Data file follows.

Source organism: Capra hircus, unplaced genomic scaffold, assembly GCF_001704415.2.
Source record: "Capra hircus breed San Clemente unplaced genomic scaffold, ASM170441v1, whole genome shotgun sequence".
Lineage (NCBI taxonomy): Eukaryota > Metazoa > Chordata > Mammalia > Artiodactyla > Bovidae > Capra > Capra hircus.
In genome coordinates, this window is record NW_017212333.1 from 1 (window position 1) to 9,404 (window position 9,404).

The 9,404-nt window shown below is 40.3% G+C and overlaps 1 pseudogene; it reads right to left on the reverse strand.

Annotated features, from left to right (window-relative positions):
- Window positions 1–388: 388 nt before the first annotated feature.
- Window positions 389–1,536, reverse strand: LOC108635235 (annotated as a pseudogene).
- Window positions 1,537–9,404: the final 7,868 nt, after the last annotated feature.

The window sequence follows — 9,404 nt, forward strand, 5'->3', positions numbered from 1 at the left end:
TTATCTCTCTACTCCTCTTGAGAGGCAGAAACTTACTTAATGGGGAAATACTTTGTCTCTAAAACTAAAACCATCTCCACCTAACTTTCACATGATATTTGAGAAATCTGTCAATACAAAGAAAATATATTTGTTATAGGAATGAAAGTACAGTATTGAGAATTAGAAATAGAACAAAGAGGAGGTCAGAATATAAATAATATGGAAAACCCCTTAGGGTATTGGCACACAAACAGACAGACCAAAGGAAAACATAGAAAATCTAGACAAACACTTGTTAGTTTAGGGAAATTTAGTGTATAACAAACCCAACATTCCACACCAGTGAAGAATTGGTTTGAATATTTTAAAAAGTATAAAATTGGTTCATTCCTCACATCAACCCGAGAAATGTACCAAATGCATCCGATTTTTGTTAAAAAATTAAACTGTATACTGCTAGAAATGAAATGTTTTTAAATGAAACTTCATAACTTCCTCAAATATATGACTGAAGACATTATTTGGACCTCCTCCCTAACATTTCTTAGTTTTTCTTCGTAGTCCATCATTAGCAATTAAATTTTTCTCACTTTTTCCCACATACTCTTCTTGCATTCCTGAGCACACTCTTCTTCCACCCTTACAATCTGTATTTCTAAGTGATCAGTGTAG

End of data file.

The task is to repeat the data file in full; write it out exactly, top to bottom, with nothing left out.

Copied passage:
Source organism: Capra hircus, unplaced genomic scaffold, assembly GCF_001704415.2.
Source record: "Capra hircus breed San Clemente unplaced genomic scaffold, ASM170441v1, whole genome shotgun sequence".
Lineage (NCBI taxonomy): Eukaryota > Metazoa > Chordata > Mammalia > Artiodactyla > Bovidae > Capra > Capra hircus.
In genome coordinates, this window is record NW_017212333.1 from 1 (window position 1) to 9,404 (window position 9,404).

The 9,404-nt window shown below is 40.3% G+C and overlaps 1 pseudogene; it reads right to left on the reverse strand.

Annotated features, from left to right (window-relative positions):
- Window positions 1–388: 388 nt before the first annotated feature.
- Window positions 389–1,536, reverse strand: LOC108635235 (annotated as a pseudogene).
- Window positions 1,537–9,404: the final 7,868 nt, after the last annotated feature.

The window sequence follows — 9,404 nt, forward strand, 5'->3', positions numbered from 1 at the left end:
TTATCTCTCTACTCCTCTTGAGAGGCAGAAACTTACTTAATGGGGAAATACTTTGTCTCTAAAACTAAAACCATCTCCACCTAACTTTCACATGATATTTGAGAAATCTGTCAATACAAAGAAAATATATTTGTTATAGGAATGAAAGTACAGTATTGAGAATTAGAAATAGAACAAAGAGGAGGTCAGAATATAAATAATATGGAAAACCCCTTAGGGTATTGGCACACAAACAGACAGACCAAAGGAAAACATAGAAAATCTAGACAAACACTTGTTAGTTTAGGGAAATTTAGTGTATAACAAACCCAACATTCCACACCAGTGAAGAATTGGTTTGAATATTTTAAAAAGTATAAAATTGGTTCATTCCTCACATCAACCCGAGAAATGTACCAAATGCATCCGATTTTTGTTAAAAAATTAAACTGTATACTGCTAGAAATGAAATGTTTTTAAATGAAACTTCATAACTTCCTCAAATATATGACTGAAGACATTATTTGGACCTCCTCCCTAACATTTCTTAGTTTTTCTTCGTAGTCCATCATTAGCAATTAAATTTTTCTCACTTTTTCCCACATACTCTTCTTGCATTCCTGAGCACACTCTTCTTCCACCCTTACAATCTGTATTTCTAAGTGATCAGTGTAG